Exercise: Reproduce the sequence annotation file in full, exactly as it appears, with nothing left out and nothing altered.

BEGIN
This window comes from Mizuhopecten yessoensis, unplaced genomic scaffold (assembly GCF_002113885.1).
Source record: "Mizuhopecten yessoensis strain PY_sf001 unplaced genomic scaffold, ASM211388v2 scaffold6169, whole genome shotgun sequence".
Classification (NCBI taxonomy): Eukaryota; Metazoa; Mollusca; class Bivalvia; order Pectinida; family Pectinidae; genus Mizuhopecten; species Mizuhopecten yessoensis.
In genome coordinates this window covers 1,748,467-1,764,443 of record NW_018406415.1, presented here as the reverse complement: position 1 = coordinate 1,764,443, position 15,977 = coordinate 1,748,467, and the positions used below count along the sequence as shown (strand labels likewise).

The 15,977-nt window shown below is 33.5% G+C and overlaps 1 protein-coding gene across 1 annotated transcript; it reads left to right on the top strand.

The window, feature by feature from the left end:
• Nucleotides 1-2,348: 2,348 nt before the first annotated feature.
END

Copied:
This window comes from Mizuhopecten yessoensis, unplaced genomic scaffold (assembly GCF_002113885.1).
Source record: "Mizuhopecten yessoensis strain PY_sf001 unplaced genomic scaffold, ASM211388v2 scaffold6169, whole genome shotgun sequence".
Classification (NCBI taxonomy): Eukaryota; Metazoa; Mollusca; class Bivalvia; order Pectinida; family Pectinidae; genus Mizuhopecten; species Mizuhopecten yessoensis.
In genome coordinates this window covers 1,748,467-1,764,443 of record NW_018406415.1, presented here as the reverse complement: position 1 = coordinate 1,764,443, position 15,977 = coordinate 1,748,467, and the positions used below count along the sequence as shown (strand labels likewise).

The 15,977-nt window shown below is 33.5% G+C and overlaps 1 protein-coding gene across 1 annotated transcript; it reads left to right on the top strand.

The window, feature by feature from the left end:
• Nucleotides 1-2,348: 2,348 nt before the first annotated feature.